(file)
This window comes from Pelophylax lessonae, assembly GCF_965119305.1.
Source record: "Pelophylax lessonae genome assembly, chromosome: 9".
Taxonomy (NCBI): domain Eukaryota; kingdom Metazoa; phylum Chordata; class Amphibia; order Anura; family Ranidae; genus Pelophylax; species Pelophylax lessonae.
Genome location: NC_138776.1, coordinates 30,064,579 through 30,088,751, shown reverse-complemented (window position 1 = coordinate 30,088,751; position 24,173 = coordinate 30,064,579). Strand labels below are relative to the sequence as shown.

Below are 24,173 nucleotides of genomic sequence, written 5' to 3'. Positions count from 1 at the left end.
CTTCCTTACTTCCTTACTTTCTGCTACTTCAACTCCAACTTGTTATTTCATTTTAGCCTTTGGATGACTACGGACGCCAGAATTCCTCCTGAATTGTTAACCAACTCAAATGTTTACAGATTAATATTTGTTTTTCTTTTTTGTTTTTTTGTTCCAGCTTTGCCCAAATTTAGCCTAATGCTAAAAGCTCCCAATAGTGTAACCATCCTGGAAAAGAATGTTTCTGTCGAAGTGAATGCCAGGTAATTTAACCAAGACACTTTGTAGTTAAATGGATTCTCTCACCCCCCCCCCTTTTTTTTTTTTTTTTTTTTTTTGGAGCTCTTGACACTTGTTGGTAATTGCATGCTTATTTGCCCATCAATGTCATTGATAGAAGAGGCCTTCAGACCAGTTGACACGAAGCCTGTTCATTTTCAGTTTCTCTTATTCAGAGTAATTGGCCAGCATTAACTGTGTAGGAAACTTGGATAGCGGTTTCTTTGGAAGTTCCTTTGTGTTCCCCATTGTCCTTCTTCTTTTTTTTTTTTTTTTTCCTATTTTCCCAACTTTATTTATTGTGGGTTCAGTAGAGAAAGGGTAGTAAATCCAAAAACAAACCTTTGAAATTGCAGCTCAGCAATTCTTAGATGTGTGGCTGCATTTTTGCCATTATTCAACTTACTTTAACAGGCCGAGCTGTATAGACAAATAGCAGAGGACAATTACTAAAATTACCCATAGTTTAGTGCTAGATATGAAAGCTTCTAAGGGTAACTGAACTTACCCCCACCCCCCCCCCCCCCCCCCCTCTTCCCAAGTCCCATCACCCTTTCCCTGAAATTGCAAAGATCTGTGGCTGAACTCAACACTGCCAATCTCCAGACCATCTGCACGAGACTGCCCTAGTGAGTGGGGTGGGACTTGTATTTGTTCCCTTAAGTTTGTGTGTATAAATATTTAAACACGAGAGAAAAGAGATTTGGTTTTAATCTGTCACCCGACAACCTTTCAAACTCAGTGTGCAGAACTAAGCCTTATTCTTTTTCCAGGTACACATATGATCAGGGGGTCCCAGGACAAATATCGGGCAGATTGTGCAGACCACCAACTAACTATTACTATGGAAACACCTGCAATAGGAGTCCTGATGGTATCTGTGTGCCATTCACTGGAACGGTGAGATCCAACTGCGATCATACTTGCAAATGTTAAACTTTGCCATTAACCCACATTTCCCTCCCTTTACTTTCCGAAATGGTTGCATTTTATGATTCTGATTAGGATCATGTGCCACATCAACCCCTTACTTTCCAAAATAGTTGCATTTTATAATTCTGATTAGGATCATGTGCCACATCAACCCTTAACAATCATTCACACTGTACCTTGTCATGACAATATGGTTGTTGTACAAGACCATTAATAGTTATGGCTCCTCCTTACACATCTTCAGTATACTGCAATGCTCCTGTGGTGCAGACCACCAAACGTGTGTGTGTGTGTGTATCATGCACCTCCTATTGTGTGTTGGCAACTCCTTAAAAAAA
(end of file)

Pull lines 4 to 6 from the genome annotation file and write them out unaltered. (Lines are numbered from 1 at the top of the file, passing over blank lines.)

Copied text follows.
Genome location: NC_138776.1, coordinates 30,064,579 through 30,088,751, shown reverse-complemented (window position 1 = coordinate 30,088,751; position 24,173 = coordinate 30,064,579). Strand labels below are relative to the sequence as shown.

Below are 24,173 nucleotides of genomic sequence, written 5' to 3'. Positions count from 1 at the left end.
CTTCCTTACTTCCTTACTTTCTGCTACTTCAACTCCAACTTGTTATTTCATTTTAGCCTTTGGATGACTACGGACGCCAGAATTCCTCCTGAATTGTTAACCAACTCAAATGTTTACAGATTAATATTTGTTTTTCTTTTTTGTTTTTTTGTTCCAGCTTTGCCCAAATTTAGCCTAATGCTAAAAGCTCCCAATAGTGTAACCATCCTGGAAAAGAATGTTTCTGTCGAAGTGAATGCCAGGTAATTTAACCAAGACACTTTGTAGTTAAATGGATTCTCTCACCCCCCCCCCTTTTTTTTTTTTTTTTTTTTTTTGGAGCTCTTGACACTTGTTGGTAATTGCATGCTTATTTGCCCATCAATGTCATTGATAGAAGAGGCCTTCAGACCAGTTGACACGAAGCCTGTTCATTTTCAGTTTCTCTTATTCAGAGTAATTGGCCAGCATTAACTGTGTAGGAAACTTGGATAGCGGTTTCTTTGGAAGTTCCTTTGTGTTCCCCATTGTCCTTCTTCTTTTTTTTTTTTTTTTTCCTATTTTCCCAACTTTATTTATTGTGGGTTCAGTAGAGAAAGGGTAGTAAATCCAAAAACAAACCTTTGAAATTGCAGCTCAGCAATTCTTAGATGTGTGGCTGCATTTTTGCCATTATTCAACTTACTTTAACAGGCCGAGCTGTATAGACAAATAGCAGAGGACAATTACTAAAATTACCCATAGTTTAGTGCTAGATATGAAAGCTTCTAAGGGTAACTGAACTTACCCCCACCCCCCCCCCCCCCCCCCCTCTTCCCAAGTCCCATCACCCTTTCCCTGAAATTGCAAAGATCTGTGGCTGAACTCAACACTGCCAATCTCCAGACCATCTGCACGAGACTGCCCTAGTGAGTGGGGTGGGACTTGTATTTGTTCCCTTAAGTTTGTGTGTATAAATATTTAAACACGAGAGAAAAGAGATTTGGTTTTAATCTGTCACCCGACAACCTTTCAAACTCAGTGTGCAGAACTAAGCCTTATTCTTTTTCCAGGTACACATATGATCAGGGGGTCCCAGGACAAATATCGGGCAGATTGTGCAGACCACCAACTAACTATTACTATGGAAACACCTGCAATAGGAGTCCTGATGGTATCTGTGTGCCATTCACTGGAACGGTGAGATCCAACTGCGATCATACTTGCAAATGTTAAACTTTGCCATTAACCCACATTTCCCTCCCTTTACTTTCCGAAATGGTTGCATTTTATGATTCTGATTAGGATCATGTGCCACATCAACCCCTTACTTTCCAAAATAGTTGCATTTTATAATTCTGATTAGGATCATGTGCCACATCAACCCTTAACAATCATTCACACTGTACCTTGTCATGACAATATGGTTGTTGTACAAGACCATTAATAGTTATGGCTCCTCCTTACACATCTTCAGTATACTGCAATGCTCCTGTGGTGCAGACCACCAAACGTGTGTGTGTGTGTGTATCATGCACCTCCTATTGTGTGTTGGCAACTCCTTAAAAAAA